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Journal of Interventional and General Cardiology

ISSN: 2684-4591

Open Access

Volume 2, Issue 1 (2018)

Research Article Pages: 1 - 3

Efficient and Safe Technique for Repair of Adult Re-Coarctation or Coarctation with Concomitant Cardiovascular Pathologies

Magdy Hassanein, Ahmed A Faragalla and Waleed EL-Awadi

Introduction: Undiagnosed aortic coarctation discovered in the adults represents surgical challenge due to more extensive pathological changes and collateralized circulation. Although a considerable number of cases can be relived through catheter intervention, still some cases are not suitable for this approach. Five to 30% of patients with previous coarctation repair have re-coarctation and require re-intervention and some cases are associated with concomitant cardiac pathology. Ascending to descending aortic bypass graft via the posterior pericardium allows simultaneous intracardiac repair or an alternative approach for these groups of patients.
Patients and methods: We reviewed the data of 7 patients that underwent extra-anatomic ascending to descending aortic bypass grafting through median sternotomy between February 2011 to December 2014. Concomitant procedures performed in 5 patients included the following; ventricular septal defect closure (VSD), coronary artery bypass grafting (CABG), mitral valve replacement (MVR), aortic valve replacement (AVR), and resection of a subaortic membrane. They were 5 males and 2 females with mean age 37 years ranging from 18 to 45 years old.
Results: All patients survived the operation and were alive with patent CoA bypass graft at a mean follow up of 21.6 ± 10.0 months. No graft-related complications occurred. Systolic blood pressure decreased after surgery by an average of 46 mmHg.
Conclusion: Ascending to descending aortic bypass through a median sternotomy and posterior pericardiotomy is safe technique when patients present in adulthood with re-coarctation and concomitant cardiac lesions.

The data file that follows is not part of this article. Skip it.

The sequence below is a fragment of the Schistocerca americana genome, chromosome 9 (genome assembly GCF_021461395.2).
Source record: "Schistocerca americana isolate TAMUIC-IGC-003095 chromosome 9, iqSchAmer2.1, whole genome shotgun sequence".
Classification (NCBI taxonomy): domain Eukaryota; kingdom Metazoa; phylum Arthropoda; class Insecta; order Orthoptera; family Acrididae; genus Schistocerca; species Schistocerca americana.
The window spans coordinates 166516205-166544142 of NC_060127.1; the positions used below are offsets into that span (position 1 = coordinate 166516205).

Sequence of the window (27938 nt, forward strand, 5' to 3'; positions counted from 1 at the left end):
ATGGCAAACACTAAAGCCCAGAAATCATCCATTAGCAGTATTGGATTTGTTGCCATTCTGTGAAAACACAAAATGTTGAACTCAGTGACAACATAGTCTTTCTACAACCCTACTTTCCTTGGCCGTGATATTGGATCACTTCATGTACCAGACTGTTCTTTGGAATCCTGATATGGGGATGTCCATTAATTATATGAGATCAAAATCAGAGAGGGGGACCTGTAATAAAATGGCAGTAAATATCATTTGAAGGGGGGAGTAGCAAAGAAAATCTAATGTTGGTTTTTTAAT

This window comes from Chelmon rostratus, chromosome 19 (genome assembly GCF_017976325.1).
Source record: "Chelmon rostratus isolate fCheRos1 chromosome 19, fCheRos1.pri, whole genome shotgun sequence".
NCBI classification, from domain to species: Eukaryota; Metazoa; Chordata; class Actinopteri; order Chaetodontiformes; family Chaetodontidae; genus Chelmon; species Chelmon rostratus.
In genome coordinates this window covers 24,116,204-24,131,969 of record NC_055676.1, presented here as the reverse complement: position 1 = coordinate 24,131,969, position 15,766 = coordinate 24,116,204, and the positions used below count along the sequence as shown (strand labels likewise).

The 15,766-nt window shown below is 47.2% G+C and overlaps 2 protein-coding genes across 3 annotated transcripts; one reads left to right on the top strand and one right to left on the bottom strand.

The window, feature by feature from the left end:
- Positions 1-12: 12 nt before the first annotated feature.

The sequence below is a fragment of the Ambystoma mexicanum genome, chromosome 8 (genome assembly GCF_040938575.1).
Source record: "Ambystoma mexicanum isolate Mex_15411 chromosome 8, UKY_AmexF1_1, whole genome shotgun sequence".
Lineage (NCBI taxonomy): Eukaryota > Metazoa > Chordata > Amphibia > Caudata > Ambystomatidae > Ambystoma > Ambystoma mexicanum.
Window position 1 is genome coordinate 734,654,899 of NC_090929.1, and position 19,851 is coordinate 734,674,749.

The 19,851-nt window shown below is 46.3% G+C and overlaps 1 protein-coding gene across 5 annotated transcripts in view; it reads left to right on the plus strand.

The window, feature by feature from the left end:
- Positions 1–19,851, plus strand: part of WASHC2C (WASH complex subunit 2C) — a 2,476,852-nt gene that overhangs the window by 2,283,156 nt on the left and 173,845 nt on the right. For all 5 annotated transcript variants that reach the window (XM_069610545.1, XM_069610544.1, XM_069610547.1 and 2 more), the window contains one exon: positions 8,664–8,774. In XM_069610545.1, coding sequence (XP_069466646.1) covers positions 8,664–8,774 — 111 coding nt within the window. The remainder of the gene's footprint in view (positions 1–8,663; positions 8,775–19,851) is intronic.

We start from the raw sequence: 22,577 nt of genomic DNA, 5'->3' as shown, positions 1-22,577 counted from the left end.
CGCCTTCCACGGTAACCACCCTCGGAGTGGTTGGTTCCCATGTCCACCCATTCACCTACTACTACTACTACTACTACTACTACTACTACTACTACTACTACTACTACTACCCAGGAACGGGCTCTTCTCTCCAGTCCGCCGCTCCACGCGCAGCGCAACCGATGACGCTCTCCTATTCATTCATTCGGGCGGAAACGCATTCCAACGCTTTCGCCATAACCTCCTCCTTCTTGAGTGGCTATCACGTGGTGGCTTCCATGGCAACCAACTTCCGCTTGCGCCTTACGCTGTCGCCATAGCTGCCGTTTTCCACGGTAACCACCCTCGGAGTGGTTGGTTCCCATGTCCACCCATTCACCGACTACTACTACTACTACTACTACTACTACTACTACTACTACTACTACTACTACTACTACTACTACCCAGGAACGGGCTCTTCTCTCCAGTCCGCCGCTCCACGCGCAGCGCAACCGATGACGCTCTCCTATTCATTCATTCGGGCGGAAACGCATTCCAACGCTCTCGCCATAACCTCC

Case Report Pages: 1 - 3

ST-Segment Elevation in Inferior Leads Associated with Acute LAD Stent Thrombosis

Ersin Ibisoglu, Haci Murat Gunes, Filiz Kizilirmak Yilmaz, Gultekin Gunhan Demir, Ibrahim Oguz Karaca, Beytullah Cakal, Mehmet Onur Omaygenc, Ekrem Guler, Fatih Erkam Olgun, Umeyir Savur, Filiz Celebi, Deniz Dilan Naki and Tayyar Gokdeniz

A 45 year-old man was admitted to emergency service with new onset chest pain for 30 minutes. Electrocardiogram (ECG) showed ST-segment elevation in D1, AVL and V1-V6 leads and coronary angiography (CAG) detected proximal total occlusion of left anterior descending artery (LAD). Primer percutaneous intervention (PCI) was performed. Following intervention, ECG was normalized. Twenty minutes after PCI chest pain re-emerged and ECG showed ST-segment elevation in the D2, D3 and AVF leads. The patient was immediately transferred to catheterization laboratory and CAG showed acute LAD stent thrombosis. The culprit was successfully treated and the patient was discharged after three days with no complaint.

Case Report Pages: 1 - 2

Left Atrial Decompression on Extracorporeal Membrane Oxygenation of a Neonate with Fulminant Enteroviral Myocarditis

Roie Tal, Josef Ben-Ari, Moshe Dotan and Avraham Lorber

Initiation of extracorporeal membrane oxygenation may increase left ventricular volume, pressure and wall stress. Left atrial decompression may reduce ventricular wall stress and filling pressures, thus improving coronary perfusion. This may contribute to ventricular functional recovery.

The pediatric experience consists mainly of postoperative congenital heart disease patients. Scarce reports exist about neonates on extracorporeal membrane oxygenation due to other acute cardiac causes. We present a neonate with fulminant myocarditis with severe pulmonary edema upon extracorporeal membrane oxygenation initiation, which improved almost instantly after atrial decompression.

Review Article Pages: 1 - 4

Why Most Attempts at Heart Transplantation have Insurmountable Difficulties in the Postoperative Period

Vladimir Ermoshkin

Earlier, in 2010-2011, our group of researchers proposed a New Theory of Cardiovascular Disease (CVD). According to this theory, many CVDs are caused by the malfunctioning of large arteriovenous anastomoses (AVA). Normally working AVA should open with a significant increase in blood pressure (BP) in order to ease pressure in the arteries and prevent damage to the walls of the arteries. But, on the other hand, AVA should be closed too on time, so that there are no significant losses of arterial blood and do not overload the venous pool.

Recommended Conferences

Cardiology & Cardiac Surgery 2020

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Clinical Cardiology

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Cardiology Summit China

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